By the end of September 1944 American troops had already reached Schevenhütte and the first artillery shells hit Merode. A German artillery battery took position in the courtyard of the castle. It left soon after.

One of those days I was out in the courtyard with, among others, Äd (Edmund Thiemonds), who later died in an air raid in Nörvenich (9/28/1944). The American artillery fired again, we threw ourselves on the ground. Shrapnel hit Ädís cap.

Enemy planes now constantly attacked the men and women working in the fields during the day. The low-altitude fighter-bombers had an easy route because there was next to nothing left of the German AA defense. One could hear the front coming closer. Air raids on German towns occurred days and nights. German soldiers who came from, or went to the front had much to tell. The population grew restless. People began to build and equip shelters. They tried to make the basements appear more livable, at least for the nights. We carried old mattresses and beds into the cellar. Wide straw mattresses, meant to give extra-protection from air raids, could also be used for mattresses. The requirements for a shelter included: sand, water, crowbar and spade just in case (Fire, being buried alive). The basement of the castle was made available as a public shelter. Many citizens took up that offer and moved to the castle in the evenings (100 per night), wearing warm clothes and carrying mattresses. The entrance was at the side toward the chapel, left through the coal cellar. Inside the castle German soldiers set up an aid station.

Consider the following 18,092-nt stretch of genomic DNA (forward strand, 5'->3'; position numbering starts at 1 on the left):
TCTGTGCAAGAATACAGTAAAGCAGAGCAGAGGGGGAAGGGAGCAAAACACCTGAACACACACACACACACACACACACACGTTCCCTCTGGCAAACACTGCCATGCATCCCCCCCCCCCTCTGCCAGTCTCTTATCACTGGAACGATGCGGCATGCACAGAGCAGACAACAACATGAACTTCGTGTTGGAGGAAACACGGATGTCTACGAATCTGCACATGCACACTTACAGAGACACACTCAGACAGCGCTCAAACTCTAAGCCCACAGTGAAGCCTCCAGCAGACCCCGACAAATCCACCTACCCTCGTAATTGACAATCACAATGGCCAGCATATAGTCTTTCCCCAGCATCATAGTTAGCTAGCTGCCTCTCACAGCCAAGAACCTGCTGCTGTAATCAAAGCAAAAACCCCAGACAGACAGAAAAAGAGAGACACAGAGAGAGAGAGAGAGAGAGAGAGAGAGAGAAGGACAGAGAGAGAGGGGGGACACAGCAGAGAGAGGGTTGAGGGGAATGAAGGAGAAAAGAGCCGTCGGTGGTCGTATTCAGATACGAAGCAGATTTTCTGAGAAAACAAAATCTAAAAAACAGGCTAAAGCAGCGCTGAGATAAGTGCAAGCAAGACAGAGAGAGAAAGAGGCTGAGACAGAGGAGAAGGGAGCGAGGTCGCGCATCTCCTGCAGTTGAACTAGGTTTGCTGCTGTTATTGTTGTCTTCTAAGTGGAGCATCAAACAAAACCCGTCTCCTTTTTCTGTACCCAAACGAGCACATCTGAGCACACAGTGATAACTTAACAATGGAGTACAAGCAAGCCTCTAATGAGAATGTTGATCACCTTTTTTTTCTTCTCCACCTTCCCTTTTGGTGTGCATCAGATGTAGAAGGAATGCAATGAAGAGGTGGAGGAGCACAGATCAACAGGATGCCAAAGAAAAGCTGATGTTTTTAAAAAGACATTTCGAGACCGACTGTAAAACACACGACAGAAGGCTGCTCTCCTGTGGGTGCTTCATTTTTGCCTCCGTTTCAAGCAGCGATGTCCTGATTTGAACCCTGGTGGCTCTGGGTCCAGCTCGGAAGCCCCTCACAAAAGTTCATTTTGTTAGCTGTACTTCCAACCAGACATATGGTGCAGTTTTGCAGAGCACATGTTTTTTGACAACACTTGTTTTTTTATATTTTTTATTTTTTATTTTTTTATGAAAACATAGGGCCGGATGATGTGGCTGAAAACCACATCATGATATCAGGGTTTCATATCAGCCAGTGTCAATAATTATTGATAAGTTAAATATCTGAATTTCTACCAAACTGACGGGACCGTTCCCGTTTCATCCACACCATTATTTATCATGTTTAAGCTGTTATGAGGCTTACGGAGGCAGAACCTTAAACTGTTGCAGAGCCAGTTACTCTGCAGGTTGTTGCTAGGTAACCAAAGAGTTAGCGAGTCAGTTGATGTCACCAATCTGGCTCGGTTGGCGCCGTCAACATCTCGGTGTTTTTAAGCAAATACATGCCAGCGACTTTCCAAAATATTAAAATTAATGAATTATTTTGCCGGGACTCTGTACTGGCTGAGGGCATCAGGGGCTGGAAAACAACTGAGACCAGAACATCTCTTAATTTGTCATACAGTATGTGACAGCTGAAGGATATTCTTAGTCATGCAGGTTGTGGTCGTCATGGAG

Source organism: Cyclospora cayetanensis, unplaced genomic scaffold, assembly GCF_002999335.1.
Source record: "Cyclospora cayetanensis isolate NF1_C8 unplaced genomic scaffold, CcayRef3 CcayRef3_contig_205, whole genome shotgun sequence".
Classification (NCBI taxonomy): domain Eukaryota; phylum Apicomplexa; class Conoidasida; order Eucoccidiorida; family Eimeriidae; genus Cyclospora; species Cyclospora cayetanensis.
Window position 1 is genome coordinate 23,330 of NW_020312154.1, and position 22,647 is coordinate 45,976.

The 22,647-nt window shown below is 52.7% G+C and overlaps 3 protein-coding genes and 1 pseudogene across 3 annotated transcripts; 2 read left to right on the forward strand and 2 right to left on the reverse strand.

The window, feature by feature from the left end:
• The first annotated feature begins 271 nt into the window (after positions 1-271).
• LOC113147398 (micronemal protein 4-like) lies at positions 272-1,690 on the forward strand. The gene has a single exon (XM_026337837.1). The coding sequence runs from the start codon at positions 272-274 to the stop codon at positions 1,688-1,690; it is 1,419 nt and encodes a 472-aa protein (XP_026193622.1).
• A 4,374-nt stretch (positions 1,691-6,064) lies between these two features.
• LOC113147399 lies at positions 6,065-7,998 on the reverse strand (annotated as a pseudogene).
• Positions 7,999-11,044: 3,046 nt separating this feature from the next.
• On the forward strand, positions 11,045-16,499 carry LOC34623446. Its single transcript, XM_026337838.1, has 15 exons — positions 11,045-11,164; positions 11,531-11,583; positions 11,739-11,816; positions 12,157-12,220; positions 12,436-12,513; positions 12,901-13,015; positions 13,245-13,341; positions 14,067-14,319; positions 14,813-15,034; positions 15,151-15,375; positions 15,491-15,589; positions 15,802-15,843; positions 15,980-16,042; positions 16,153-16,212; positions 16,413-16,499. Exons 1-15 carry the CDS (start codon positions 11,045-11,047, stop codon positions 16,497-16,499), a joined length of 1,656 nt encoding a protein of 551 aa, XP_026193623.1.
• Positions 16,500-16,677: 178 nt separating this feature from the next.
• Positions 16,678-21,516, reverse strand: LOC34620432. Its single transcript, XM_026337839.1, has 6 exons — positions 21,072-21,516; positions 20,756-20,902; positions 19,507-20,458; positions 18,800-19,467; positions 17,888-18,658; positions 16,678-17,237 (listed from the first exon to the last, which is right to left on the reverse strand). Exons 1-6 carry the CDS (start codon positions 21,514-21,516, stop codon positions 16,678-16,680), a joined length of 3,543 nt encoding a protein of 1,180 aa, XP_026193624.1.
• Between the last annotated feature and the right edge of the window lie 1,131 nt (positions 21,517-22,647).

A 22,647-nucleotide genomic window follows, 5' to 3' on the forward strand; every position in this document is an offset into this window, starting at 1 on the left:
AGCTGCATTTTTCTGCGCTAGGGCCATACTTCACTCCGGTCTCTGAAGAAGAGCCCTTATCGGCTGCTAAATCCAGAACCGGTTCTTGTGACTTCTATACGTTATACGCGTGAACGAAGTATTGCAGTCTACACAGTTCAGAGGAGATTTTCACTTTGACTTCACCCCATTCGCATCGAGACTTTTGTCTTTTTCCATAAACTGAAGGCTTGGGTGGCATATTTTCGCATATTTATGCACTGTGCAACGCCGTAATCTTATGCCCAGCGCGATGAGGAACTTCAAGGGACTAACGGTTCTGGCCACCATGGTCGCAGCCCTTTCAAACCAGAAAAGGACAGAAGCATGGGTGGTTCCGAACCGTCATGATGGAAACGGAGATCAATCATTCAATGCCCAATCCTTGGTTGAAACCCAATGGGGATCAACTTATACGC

This constant artillery fire with occasional air raids kept going until 11/16/44. That day Merode suffered extremely heavy artillery fire and air raids in the morning. Severe damages, dead, and wounded people were left.